Balance welfare and work key to competitiveness
Published: May 22, 2024 06:56 PM
Illustration: Xia Qing/GT

Illustration: Xia Qing/GT

A recent editorial in the Financial Times, titled "Time to get Europe back to work" highlights a daunting challenge the European economy faces: an increasing number of individuals opting to "lie flat." This issue, however, is not unique to Europe; it is a common ailment of post-industrial societies. Even China, amid the transition from industrialization to a post-industrialization society, is witnessing similar phenomena.

This phenomenon has caught the attention of European media mainly because, in the context of globalization, the competitiveness issue has become increasingly prominent. The European Union is feeling increasing pressure of efficiency competition with the US and China.

Cultural factors mainly influence labor participation rates. However, economic conditions and social welfare system shifts can also impact culture.

European countries have generally established comprehensive social security systems that provide basic living guarantees for their citizens. While this has been beneficial, it has also made people less motivated to actively seek employment. Some individuals can maintain a relatively comfortable lifestyle by relying on various welfare benefits, lacking the drive to enter the labor market. 

Moreover, as societies progress and values become increasingly diverse, more and more Europeans pursue higher-quality lifestyles, emphasizing work-life balance and being unwilling to sacrifice personal time and family life to earn money. To a certain degree, the "lying flat" phenomenon reflects a rebellion against the current societal overemphasis on competition and materialism.

The Financial Times editorial should serve as a reminder that the Chinese people should pay attention to the competition of productivity. This competition, particularly in the post-industrial age, continues to focus on stimulating people's work ethic and diligence through policy reforms and adjustments.

In traditional Chinese culture, values such as diligence, frugality and family responsibility are deeply ingrained. Compared to Europe, China's per capita income level is still relatively low, and most people need to work diligently to improve living conditions of their family, provide better education for their children and prepare for their retirement.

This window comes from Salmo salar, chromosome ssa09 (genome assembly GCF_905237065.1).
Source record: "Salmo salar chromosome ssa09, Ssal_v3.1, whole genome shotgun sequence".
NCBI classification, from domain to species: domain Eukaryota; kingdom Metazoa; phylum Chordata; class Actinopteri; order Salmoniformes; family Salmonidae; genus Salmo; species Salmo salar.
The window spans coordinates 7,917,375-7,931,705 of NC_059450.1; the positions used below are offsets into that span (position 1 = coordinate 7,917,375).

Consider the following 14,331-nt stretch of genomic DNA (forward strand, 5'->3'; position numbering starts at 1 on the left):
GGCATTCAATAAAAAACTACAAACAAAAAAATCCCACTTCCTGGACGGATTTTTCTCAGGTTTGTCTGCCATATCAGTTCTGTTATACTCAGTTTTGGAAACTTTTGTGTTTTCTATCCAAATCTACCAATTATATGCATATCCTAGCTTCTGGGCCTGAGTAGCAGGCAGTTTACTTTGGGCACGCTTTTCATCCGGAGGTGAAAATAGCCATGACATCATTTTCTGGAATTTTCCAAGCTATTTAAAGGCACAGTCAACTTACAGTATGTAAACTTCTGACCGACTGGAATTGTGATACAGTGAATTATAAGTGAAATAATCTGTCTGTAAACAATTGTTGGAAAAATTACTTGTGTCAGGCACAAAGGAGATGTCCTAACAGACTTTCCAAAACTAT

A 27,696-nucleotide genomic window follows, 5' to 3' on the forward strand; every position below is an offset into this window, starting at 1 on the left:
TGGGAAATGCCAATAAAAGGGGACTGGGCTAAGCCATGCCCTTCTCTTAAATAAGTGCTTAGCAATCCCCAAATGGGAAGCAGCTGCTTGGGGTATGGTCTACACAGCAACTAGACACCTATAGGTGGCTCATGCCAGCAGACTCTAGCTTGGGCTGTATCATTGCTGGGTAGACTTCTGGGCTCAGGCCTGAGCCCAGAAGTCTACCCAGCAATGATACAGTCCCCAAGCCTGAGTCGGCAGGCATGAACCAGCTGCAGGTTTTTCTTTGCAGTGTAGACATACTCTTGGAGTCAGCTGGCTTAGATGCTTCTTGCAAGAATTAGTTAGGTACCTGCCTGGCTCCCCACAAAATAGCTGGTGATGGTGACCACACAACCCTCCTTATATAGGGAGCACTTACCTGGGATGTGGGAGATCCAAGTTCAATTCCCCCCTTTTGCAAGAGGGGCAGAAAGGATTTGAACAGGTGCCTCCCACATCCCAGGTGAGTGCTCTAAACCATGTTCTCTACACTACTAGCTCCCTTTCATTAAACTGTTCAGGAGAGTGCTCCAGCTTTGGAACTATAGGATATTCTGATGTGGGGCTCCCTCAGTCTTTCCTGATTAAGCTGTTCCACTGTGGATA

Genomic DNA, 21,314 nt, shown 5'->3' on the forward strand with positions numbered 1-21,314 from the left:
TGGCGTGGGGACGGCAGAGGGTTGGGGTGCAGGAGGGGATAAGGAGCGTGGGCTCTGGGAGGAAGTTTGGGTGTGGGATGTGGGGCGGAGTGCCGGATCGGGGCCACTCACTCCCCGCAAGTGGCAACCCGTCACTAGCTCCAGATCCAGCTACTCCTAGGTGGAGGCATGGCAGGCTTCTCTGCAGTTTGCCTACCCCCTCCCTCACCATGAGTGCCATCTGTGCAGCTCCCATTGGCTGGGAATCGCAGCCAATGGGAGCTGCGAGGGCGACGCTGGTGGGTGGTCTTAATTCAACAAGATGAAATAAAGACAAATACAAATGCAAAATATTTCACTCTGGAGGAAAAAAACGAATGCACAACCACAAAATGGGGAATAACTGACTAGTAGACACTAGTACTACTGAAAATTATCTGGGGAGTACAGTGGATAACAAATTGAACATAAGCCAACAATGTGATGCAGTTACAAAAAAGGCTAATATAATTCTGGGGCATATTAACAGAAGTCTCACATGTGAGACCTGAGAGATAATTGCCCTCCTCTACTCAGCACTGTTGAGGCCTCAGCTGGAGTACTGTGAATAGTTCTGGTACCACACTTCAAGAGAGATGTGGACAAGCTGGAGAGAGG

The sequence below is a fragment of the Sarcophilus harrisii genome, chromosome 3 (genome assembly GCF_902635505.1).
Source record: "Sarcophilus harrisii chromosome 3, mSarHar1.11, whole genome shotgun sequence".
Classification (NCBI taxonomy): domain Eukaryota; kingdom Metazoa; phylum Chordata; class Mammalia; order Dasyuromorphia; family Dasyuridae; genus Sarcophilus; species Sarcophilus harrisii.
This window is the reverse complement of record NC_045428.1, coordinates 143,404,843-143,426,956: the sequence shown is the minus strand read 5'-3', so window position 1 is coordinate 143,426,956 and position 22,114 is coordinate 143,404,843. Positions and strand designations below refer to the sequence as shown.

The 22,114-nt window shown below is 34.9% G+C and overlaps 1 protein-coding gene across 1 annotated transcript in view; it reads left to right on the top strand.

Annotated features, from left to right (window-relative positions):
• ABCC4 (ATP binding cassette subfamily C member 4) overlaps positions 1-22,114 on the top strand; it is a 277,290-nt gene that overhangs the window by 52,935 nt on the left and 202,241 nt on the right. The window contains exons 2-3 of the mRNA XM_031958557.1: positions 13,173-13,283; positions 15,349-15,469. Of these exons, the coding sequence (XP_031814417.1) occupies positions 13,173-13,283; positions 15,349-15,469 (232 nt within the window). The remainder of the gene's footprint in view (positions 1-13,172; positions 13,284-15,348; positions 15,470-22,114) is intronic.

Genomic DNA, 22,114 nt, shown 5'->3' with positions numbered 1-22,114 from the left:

This notion of "working hard to become prosperous" is deeply rooted in the hearts of Chinese people. Even after the high-speed economic growth phase, it still significantly influences the work ethic of the Chinese. The hardworking delivery couriers who tirelessly navigate city streets day and night, rain or shine, are a microcosm of the diligent qualities of Chinese workers.

However, we must recognize the challenge is coming, with the relationship between labor participation rates and productivity. There is a specific connection between the two, such as higher participation rates often leading to greater output. However, improving productivity is more crucial, which means working more diligently and increasing output levels and labor remuneration per unit of time.

For a long time, European scholars have believed that the productivity gap between Europe and the US reflects the severity of this issue. If China wants to narrow the gap with developed countries, it must also focus on resolving this problem. 

The FT editorial suggests that the top priority of European governments should be to readjust the balance between welfare spending, marginal tax rates and minimum wage standards, establishing more effective labor incentive mechanisms to encourage people to seek employment and start businesses actively. This is the only way the declining trend in labor participation rates can be fundamentally reversed and economic vitality stimulated.

China needs reforms and adjustments like those mentioned above to encourage more young people to strive hard while ensuring that more young people feel a sense of achievement. 

Many worry that although the current income of labor groups like delivery couriers can maintain their family's livelihood, they may not be able to afford quality housing or enjoy basic social security when they are too old to engage in physical labor. These concerns have yet to be satisfactorily addressed.

Eliminating these worries requires creating more opportunities for the younger generation to showcase their talents and instill lasting confidence in a better life.  
The key to achieving sustainable economic and social development is closely integrating the improvement of labor productivity with the enhancement of people's well-being and ensuring that the fruits of development benefit all people more equitably, with a new path to Chinese modernization.

The author is a senior editor with People's Daily, and currently a senior fellow with the Chongyang Institute for Financial Studies at Renmin University of China. dinggang@globaltimes.com.cn. Follow him on Twitter @dinggangchina